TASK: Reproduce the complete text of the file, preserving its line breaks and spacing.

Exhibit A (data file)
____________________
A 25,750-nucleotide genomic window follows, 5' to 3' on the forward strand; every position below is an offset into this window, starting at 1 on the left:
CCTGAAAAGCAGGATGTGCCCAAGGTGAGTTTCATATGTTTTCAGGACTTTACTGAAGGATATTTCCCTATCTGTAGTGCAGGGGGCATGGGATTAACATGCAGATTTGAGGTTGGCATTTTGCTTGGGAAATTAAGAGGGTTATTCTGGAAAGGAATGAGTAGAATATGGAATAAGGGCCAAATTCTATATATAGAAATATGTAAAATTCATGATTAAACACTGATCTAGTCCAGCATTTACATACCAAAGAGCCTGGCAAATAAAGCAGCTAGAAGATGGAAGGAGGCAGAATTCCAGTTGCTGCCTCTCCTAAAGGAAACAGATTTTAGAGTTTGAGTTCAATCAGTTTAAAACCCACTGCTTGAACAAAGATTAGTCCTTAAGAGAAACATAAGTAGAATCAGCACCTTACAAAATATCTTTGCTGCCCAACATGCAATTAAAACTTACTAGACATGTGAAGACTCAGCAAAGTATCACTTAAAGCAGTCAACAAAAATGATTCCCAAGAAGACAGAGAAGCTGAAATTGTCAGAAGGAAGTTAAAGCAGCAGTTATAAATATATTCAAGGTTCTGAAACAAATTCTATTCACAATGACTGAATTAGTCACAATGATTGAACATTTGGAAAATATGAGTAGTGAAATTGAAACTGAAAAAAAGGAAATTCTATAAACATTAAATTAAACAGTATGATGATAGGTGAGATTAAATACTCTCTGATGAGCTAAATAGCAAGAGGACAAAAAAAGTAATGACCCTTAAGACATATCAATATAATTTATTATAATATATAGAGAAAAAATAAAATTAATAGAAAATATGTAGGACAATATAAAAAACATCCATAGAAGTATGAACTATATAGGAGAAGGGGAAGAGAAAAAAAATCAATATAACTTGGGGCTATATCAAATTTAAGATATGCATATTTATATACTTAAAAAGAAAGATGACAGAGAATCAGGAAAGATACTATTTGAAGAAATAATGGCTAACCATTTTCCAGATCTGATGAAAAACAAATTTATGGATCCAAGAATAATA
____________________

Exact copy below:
A 25,750-nucleotide genomic window follows, 5' to 3' on the forward strand; every position below is an offset into this window, starting at 1 on the left:
CCTGAAAAGCAGGATGTGCCCAAGGTGAGTTTCATATGTTTTCAGGACTTTACTGAAGGATATTTCCCTATCTGTAGTGCAGGGGGCATGGGATTAACATGCAGATTTGAGGTTGGCATTTTGCTTGGGAAATTAAGAGGGTTATTCTGGAAAGGAATGAGTAGAATATGGAATAAGGGCCAAATTCTATATATAGAAATATGTAAAATTCATGATTAAACACTGATCTAGTCCAGCATTTACATACCAAAGAGCCTGGCAAATAAAGCAGCTAGAAGATGGAAGGAGGCAGAATTCCAGTTGCTGCCTCTCCTAAAGGAAACAGATTTTAGAGTTTGAGTTCAATCAGTTTAAAACCCACTGCTTGAACAAAGATTAGTCCTTAAGAGAAACATAAGTAGAATCAGCACCTTACAAAATATCTTTGCTGCCCAACATGCAATTAAAACTTACTAGACATGTGAAGACTCAGCAAAGTATCACTTAAAGCAGTCAACAAAAATGATTCCCAAGAAGACAGAGAAGCTGAAATTGTCAGAAGGAAGTTAAAGCAGCAGTTATAAATATATTCAAGGTTCTGAAACAAATTCTATTCACAATGACTGAATTAGTCACAATGATTGAACATTTGGAAAATATGAGTAGTGAAATTGAAACTGAAAAAAAGGAAATTCTATAAACATTAAATTAAACAGTATGATGATAGGTGAGATTAAATACTCTCTGATGAGCTAAATAGCAAGAGGACAAAAAAAGTAATGACCCTTAAGACATATCAATATAATTTATTATAATATATAGAGAAAAAATAAAATTAATAGAAAATATGTAGGACAATATAAAAAACATCCATAGAAGTATGAACTATATAGGAGAAGGGGAAGAGAAAAAAAATCAATATAACTTGGGGCTATATCAAATTTAAGATATGCATATTTATATACTTAAAAAGAAAGATGACAGAGAATCAGGAAAGATACTATTTGAAGAAATAATGGCTAACCATTTTCCAGATCTGATGAAAAACAAATTTATGGATCCAAGAATAATA